Cryptocurrency and Money Laundering
The leading blockchain analytics firm Chainalysis released a report in 2022 claiming that criminals had laundered $8.6 billion in cryptocurrencies in 2021. The rise from last year was 30%.
What exactly is Money laundering?
Money laundering is concealing the origins of illegally obtained money by making it appear as though it came from a legitimate source.
The term can also refer to the appearance that large amounts of money obtained from criminal activity came from a legitimate source.
Cryptocurrency is a digital currency that relies on encryption to generate and regulate currency units. Bitcoin, Ethereum, Ripple are some examples.
A cryptocurrency is a form of digital money that any central bank or government does not issue. It was designed to avoid the high inflation rates and transaction fees associated with currencies such as the dollar or euro.
Cryptocurrency has become a popular form of digital currency and has created new avenues for money laundering. Individuals use cryptocurrency exchanges to convert fiat currencies into cryptocurrencies like Bitcoin and vice versa.
This makes it difficult for law enforcement agencies to track down the source of funds because it is difficult to identify who owns which wallet address on these exchanges.
Anonymity and the lack of centralized control make cryptocurrencies an ideal form of payment for those who want to launder money.
Money laundering can happen in many stages, but the most common three stages are placement, layering, and integration.
Money laundering using cryptocurrency is in three stages: placement, layering, and integration.
Placement is when the launderer introduces illicit funds into the economic system by depositing them into a bank or another financial institution.
Criminals purchase different types of cryptocurrency with either fiat currency or other cryptocurrency. Crypto trading platforms on the web allow for this. Lawbreakers frequently utilize exchanges less compliant with AML requirements to facilitate their illicit activities.
Layering is when the launderer moves or distributes their funds to make them more challenging to trace.
Using crypto exchanges, criminals can change one cryptocurrency into another or participate in an Initial Coin Offering, where they buy one type of digital currency with another. Criminals can also move their digital currency holdings to another country.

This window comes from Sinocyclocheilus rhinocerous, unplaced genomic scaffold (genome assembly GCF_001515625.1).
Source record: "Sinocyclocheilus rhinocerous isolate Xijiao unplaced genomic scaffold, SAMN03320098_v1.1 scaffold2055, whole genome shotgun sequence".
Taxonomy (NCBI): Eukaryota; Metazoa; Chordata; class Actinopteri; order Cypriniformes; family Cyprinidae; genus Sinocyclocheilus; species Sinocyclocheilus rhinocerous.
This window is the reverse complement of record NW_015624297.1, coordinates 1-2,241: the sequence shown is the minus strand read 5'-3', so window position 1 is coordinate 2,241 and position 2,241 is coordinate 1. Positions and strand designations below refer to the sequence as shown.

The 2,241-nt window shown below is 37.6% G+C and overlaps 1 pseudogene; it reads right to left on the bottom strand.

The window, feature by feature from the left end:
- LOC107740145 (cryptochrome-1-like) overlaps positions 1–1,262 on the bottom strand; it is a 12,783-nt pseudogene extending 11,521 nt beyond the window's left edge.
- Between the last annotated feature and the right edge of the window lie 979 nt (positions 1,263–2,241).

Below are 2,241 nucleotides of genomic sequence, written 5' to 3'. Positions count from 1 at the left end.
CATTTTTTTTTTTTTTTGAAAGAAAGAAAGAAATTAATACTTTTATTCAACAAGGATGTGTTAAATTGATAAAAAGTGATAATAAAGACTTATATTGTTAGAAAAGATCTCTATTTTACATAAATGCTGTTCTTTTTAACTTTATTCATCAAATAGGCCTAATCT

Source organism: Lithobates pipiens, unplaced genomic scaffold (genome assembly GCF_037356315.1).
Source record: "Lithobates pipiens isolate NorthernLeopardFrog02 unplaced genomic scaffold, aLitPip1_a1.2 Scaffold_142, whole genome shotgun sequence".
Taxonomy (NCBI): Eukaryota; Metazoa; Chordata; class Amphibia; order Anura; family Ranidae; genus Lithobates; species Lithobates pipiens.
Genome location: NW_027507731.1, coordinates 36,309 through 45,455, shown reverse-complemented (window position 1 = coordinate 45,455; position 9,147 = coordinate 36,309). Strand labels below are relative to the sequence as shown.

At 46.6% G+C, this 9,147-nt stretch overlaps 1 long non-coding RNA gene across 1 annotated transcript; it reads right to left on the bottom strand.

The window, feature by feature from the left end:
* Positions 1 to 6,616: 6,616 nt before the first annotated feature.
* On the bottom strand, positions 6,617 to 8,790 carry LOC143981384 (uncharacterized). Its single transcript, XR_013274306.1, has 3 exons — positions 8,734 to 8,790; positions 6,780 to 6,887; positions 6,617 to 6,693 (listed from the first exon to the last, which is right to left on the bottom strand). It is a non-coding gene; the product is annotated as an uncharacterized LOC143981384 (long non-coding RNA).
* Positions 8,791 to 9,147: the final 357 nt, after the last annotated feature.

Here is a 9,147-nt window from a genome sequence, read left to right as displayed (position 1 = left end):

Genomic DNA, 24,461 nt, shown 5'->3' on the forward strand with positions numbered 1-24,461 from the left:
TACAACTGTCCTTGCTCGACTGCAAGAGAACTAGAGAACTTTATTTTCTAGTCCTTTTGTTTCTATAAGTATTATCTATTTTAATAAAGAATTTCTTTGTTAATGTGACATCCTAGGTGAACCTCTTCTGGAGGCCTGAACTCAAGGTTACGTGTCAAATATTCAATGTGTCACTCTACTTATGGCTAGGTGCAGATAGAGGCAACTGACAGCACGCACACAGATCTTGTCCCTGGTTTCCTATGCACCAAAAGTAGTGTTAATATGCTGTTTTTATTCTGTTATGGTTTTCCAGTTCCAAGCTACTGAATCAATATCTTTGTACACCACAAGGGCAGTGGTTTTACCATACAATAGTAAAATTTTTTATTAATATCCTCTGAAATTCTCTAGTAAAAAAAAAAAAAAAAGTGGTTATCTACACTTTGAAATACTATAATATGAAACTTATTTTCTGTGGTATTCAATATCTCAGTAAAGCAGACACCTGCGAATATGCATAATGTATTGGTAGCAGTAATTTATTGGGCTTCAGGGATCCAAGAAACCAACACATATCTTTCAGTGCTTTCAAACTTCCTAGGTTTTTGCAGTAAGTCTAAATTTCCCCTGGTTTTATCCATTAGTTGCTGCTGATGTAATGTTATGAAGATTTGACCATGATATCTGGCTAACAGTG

Integration is when launderers convert dirty money into clean money by purchasing assets such as real estate, vehicles, or jewelry with cash.
Criminals frequently use Over-the-counter (OTC) brokers who facilitate transactions between buyers and sellers. It is a lucrative business for many OTC brokers to assist their clients in money laundering.
AML Regulations Related to Cryptocurrency
Both traditional fiat currencies and digital currencies are vulnerable to laundering around the world. To prevent criminals from exploiting cryptocurrency exchanges and custodial services to launder money, regulatory agencies have swiftly passed anti-money laundering (AML) rules.
Cryptocurrency exchanges, stablecoin issuers, and possibly some Defi protocols and NFT markets come under the FATF’s(Financial Action Task Force) definition of “virtual asset service providers.”
These virtual asset service providers(VASPs) must take responsibility for their users’ virtual assets. VASP’s Compliance Officers will need to implement KYC requirements and conduct regular suspicious activity checks to prevent future bad transactions that are used for money laundering or financing terrorism.
Although I find these regulations contrast the very problem blockchain is looking to solve.
Cryptocurrencies are a form of digital currency gaining traction as a means of payment in the modern digital economy. Businesses of all sizes are beginning to accept digital currencies as payment, and some banks are even considering using blockchain technology. As a result, digital currencies like Bitcoin could one day completely replace traditional fiat currencies.
For this reason, it is crucial to examine the security gaps that allow digital currencies to be used for money laundering and to create effective countermeasures to prevent crime.